George Orwell must be spinning in his grave."

The Moscow Times (9/23/22)

Новояз: Newspeak

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Conehead cabbage

A new kind of cabbage for me:

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Husband Nursery

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Trap daddy

A current catch phrase in China is kēngdiē 坑爹, which literally means "trap your father", but in actuality is a slang neologism used to signify "dishonest; fraudulent; deceptive; be contrary to what one expected", etc. 

"‘Really annoying’ — phrase of the week"

A decade-long online prank involving fake historical accounts of Russian history was unearthed on Chinese social media. For many internet users, the hoax got under their skin.

Andrew Methven  SupChina    Published July 8, 2022

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Of chives and bandits

Tension over the prolonged pandemic lockdowns in Chinese cities is growing.  Thus violence has erupted even in Beijing, where we get scenes like this in the suburb of Yanjiao, 21 miles east of Tiananmen, where workers are demonstrating for the right to travel to their jobs in the city, with continuous cries of "jǐngchá dǎ rén 警察打人" ("the police are beating people").  But it is Shanghai where the citizens have suffered most grievously and for the longest period of time.  Although the government has announced the lifting of the lockdowns, many of the most obnoxious mandates (e.g., repeated, frequent nucleic acid testing) are still being enforced.  All of this has led to extreme cynicism and a greater willingness to confront the authorities.  Some of these sentiments are conveyed on this card where, naturally in the land of the most severe censorship in the world, they must employ clever indirection, which I shall try to explain below:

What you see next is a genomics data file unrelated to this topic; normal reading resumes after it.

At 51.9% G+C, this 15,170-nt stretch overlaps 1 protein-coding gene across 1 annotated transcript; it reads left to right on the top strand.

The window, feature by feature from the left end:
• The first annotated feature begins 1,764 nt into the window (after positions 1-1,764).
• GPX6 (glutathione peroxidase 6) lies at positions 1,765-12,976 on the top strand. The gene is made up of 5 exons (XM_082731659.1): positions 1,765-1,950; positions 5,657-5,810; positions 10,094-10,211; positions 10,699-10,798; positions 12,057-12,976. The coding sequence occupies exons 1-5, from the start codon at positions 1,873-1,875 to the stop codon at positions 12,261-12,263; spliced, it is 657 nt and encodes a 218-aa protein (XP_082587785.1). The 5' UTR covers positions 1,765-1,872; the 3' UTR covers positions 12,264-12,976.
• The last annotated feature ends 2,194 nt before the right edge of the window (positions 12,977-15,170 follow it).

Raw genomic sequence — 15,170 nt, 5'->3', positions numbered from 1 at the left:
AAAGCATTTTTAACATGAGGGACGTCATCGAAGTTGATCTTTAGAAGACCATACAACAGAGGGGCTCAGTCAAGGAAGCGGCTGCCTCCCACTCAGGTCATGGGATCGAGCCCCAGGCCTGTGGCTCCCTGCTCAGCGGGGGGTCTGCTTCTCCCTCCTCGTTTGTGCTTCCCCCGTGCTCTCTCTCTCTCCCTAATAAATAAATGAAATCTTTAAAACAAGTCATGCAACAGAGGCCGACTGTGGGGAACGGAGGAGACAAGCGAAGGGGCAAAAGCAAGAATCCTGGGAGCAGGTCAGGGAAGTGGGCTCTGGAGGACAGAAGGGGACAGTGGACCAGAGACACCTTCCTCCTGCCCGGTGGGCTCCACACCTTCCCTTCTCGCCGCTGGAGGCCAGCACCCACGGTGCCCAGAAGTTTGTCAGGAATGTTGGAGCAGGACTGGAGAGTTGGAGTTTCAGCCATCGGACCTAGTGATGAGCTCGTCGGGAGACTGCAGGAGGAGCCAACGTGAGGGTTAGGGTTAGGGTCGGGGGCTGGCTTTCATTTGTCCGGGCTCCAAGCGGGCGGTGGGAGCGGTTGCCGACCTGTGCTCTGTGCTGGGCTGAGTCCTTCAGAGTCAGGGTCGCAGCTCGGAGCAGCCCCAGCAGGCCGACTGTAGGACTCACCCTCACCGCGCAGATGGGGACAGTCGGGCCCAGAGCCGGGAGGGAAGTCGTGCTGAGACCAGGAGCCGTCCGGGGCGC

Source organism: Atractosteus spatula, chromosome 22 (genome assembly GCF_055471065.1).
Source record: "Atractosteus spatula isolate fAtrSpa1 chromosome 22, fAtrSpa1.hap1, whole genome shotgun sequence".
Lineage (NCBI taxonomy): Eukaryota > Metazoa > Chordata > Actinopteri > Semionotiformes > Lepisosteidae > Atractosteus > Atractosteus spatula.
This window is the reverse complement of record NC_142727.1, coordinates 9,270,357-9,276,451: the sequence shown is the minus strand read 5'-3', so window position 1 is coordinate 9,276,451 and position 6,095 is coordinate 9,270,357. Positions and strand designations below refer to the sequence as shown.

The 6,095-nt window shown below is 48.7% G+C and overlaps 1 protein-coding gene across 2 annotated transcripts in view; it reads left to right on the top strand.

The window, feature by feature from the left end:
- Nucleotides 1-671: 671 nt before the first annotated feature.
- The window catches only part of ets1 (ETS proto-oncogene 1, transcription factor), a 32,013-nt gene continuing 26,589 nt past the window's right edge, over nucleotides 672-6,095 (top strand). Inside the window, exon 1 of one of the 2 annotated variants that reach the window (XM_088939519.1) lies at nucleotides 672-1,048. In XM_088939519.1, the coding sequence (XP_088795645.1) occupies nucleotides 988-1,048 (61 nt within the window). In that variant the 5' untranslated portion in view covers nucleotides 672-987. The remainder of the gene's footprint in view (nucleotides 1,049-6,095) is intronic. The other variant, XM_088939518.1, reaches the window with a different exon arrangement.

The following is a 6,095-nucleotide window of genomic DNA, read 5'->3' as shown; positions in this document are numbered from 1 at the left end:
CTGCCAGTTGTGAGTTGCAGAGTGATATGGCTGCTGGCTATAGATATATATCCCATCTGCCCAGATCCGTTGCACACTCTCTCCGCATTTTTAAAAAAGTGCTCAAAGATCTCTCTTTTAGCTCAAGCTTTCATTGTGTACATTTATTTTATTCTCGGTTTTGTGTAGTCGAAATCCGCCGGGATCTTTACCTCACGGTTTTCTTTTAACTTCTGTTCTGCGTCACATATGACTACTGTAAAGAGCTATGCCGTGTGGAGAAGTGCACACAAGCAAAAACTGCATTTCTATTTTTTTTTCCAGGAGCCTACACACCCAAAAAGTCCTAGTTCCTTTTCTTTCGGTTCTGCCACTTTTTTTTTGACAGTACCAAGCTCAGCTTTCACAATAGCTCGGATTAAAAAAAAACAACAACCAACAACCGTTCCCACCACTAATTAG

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RUNning away from Shanghai

New article in Shìjiè Rìbào 世界日報 (World Journal [5/12/22]):

"Tífáng mínzhòng luò pǎo? Zhōngguó yāoqiú: Cóngyán xiànzhì fēi bìyào chūjìng huódòng 提防民眾落跑?中國要求:從嚴限制非必要出境活動 ("Beware of people running away? China demands: Severe restrictions on non-essential outbound activities")

What we're seeing in this article and elsewhere online is the emergence of neologisms resulting from the extreme lockdowns in Shanghai during the last month and more.  The restrictions are so brutally draconian and the people are so desperate that they have begun to develop a science of how to escape.

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"Chilly" in Japanese

The Japanese love to borrow foreign words into their language, tens of thousands of them, but when they do, they usually put their own stamp on them.  This year's word of the year is a good example:

Laid-Back Loanword “Chirui” Chosen as One of Japan’s Words of 2021:

The English phrase “chill out” inspired the adjective chirui, which was selected by dictionary publisher Sanseidō as its word of the year for 2021.

nippon.com (12/10/21)

Here they've created an adjective based on the English phrase "chill out".